C: Oh, that's a tough one. So I used to have paralyzing self-doubt and now I just sort of say, oh get over it… Like I just coached myself into getting over it. But David, you'll remember the first day of Marathon of Hope, we had the whole big circle, I don't know how many people were there, it was all of admin and all the wardrobe and everybody introducing themselves, and I don't introduce myself as Betty Fox, I introduced myself as Betty White. Like where the hell did that come from? I must have been the colour of a ripe tomato! I don’t know where that came from. And that was just my nerves getting the better of me. Right? And that was only a couple of years ago. The best thing to do is just to say yourself, get over yourself, everybody else.. hmm no, this is better advice. Everybody else is feeling the same way. Everybody else is nervous. Everybody else is thinking, “what if they don't like me?”  Well, you want them to like you…So they're gonna like you because if you’re a nice person they’re gunna like you... And ultimately, it's all about just getting down to work and doing the work, right?

 

D: You just try liking them.

 

C: Yeah, yeah. 

 

D: Yeah, that's a beautiful... what are some of your favorite pre-show rituals or warm-ups?

 

C: I don't warm up as much as I used to, I used to warm up a lot. When I was in my 20s I did a  play, and I was taking some voice classes from David Smuckler and he had all these things, where we’d roll down and he’d say “touch the swamp” and he always talked about touching the swamp and doing these sounds…So I'm doing this play was at the St. Lawrence Centre, Fiona Reid, was the lead in it. So I, I'm in my dressing room that I had to myself, with the door closed during the half hour and then I hear Stage Management, “Miss Reid has requested that you not do that after the half hour, it’s freaking her out.” Because it sounded very, sort of, I don’t know… ritualistic. So the next thing I do it and I stop at a half hour and I open my jammer, there's a little pile of offerings from the other actors as a joke, like they built a little shrine. So I stopped doing it, after that.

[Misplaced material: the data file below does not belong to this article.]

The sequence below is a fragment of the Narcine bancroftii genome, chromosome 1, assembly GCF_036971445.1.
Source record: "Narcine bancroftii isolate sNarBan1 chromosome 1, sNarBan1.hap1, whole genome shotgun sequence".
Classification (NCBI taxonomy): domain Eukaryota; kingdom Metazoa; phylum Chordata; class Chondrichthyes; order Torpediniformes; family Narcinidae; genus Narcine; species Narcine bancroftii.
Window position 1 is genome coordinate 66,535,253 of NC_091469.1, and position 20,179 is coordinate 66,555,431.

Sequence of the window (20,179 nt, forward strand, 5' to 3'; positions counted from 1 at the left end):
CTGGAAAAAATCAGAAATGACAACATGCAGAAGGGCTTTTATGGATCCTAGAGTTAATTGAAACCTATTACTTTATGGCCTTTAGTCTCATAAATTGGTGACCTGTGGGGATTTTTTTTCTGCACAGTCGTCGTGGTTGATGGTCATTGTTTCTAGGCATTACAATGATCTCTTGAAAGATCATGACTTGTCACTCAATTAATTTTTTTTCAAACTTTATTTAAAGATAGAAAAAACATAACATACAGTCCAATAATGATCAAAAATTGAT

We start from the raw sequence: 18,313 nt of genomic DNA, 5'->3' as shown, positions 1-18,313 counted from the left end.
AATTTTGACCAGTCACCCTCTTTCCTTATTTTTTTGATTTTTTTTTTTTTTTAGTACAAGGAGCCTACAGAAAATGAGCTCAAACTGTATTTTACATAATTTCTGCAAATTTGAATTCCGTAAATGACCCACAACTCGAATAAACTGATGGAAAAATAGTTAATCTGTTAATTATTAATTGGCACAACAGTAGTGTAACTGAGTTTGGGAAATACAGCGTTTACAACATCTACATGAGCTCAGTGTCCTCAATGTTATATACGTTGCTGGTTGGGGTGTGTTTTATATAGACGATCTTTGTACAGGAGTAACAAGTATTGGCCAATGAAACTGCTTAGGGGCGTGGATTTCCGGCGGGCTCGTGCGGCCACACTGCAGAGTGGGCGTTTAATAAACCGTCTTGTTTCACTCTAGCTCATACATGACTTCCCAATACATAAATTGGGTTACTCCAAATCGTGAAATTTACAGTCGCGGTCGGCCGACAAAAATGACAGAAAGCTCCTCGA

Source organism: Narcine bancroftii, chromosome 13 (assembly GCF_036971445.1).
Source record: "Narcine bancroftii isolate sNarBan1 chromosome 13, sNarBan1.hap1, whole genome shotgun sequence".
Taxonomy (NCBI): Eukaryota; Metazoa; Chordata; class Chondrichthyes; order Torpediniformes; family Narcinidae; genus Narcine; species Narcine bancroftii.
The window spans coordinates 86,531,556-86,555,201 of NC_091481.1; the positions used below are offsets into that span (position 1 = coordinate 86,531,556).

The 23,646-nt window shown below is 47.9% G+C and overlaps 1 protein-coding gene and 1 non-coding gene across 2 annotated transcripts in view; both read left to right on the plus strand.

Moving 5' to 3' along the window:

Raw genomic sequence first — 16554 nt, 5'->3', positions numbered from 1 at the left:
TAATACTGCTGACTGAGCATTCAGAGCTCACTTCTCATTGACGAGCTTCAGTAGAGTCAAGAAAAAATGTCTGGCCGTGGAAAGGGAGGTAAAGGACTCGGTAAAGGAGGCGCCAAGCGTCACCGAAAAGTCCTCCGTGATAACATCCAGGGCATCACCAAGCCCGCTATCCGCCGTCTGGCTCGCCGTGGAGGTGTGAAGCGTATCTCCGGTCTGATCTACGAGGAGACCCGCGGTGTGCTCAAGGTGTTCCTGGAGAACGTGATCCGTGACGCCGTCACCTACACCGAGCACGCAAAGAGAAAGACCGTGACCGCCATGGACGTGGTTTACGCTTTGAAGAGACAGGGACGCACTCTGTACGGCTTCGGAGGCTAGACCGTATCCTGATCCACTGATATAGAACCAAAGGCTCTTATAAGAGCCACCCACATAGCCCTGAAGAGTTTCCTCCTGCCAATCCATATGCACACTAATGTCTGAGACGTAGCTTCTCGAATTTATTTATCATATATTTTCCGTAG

But I like to... If I do a musical, if I'm singing, like when I was doing Damn Yankees and I had to sing a lot of high stuff, which I'm not used to, I would sing along to Kelli O’Hara in Bridges of Madison County in the car on my way to work and I would warm up with Kelly. What I like to do, if I have a really big sing is I like to... Lots of breathing exercises, trills, articulation exercises are really important to get it forward in your mask, humming, you know all that stuff.

 

But I like to sing along with something that's not the show, but is a similar vocal type to what I want the character to sound like, 'cause the thing that I do that I don't know if a lot of people do, I tend to sing slightly differently for every character I play... Because in a way that I walk like that person and talk like that person, I think I also need to sing like that person.  Lucy van Pelt... does not sound like... in Charlie Brown, does not sound like Mrs. Johnstone in Blood Brothers. Right? Or sound like Mama Rose, or sound like the wife in Damn Yankees, so each one sounds... Each one, manufacturers the sound slightly differently and some are healthier than others.

 

D: That’s amazing. After coming out of college. How do you get yourself out there to be noticed? Professionally.

 

C: Now, of course, it's online stuff. I don't really have a good answer to that question because it's been so long since I was in college, and when I got out of college, I actually left...I was in a four-year program at York, and at the end of third year, I go into the Charlettetown Festival. So I didn't complete my degree and I sort of slammed into the business, that's how I got my equity card, that's how I met a lot of the really important people in my life, so I'm not a good person to ask that advice. Like two months ago, I would have said go sing at the 120 Diner. Right? So it's a... It's a whole new world. So sadly, I do not have advice for that scenario.

 

D: The people that I'm talking to are really big proponents of getting in front of this camera, of getting... Putting stuff on tape and using this time to look at yourself and analyze what you sound like, 'cause it's not what you hear when you sing, and how you relate to the camera is often how you relate to a... So that's one piece of advice that's been coming up, is just to just keep going, whatever that means, when you feel like it... 

 

C: They used to say before the advent of video, or this kind of video, they used to say to put yourself on tape and listen to it, because you don't sound like what you think you sound like... Yeah, that's very true. It's very true.

 

D: You've transitioned; You played Louise and you’ve played Mama Rose, and you played every character in Anne of Green Gables and in Cabaret you were Sally, and then you were so magnificent in that production, just... So I go, I hope no one else ever tries to play this part because... There it is, so, you know. Oh my gosh, in...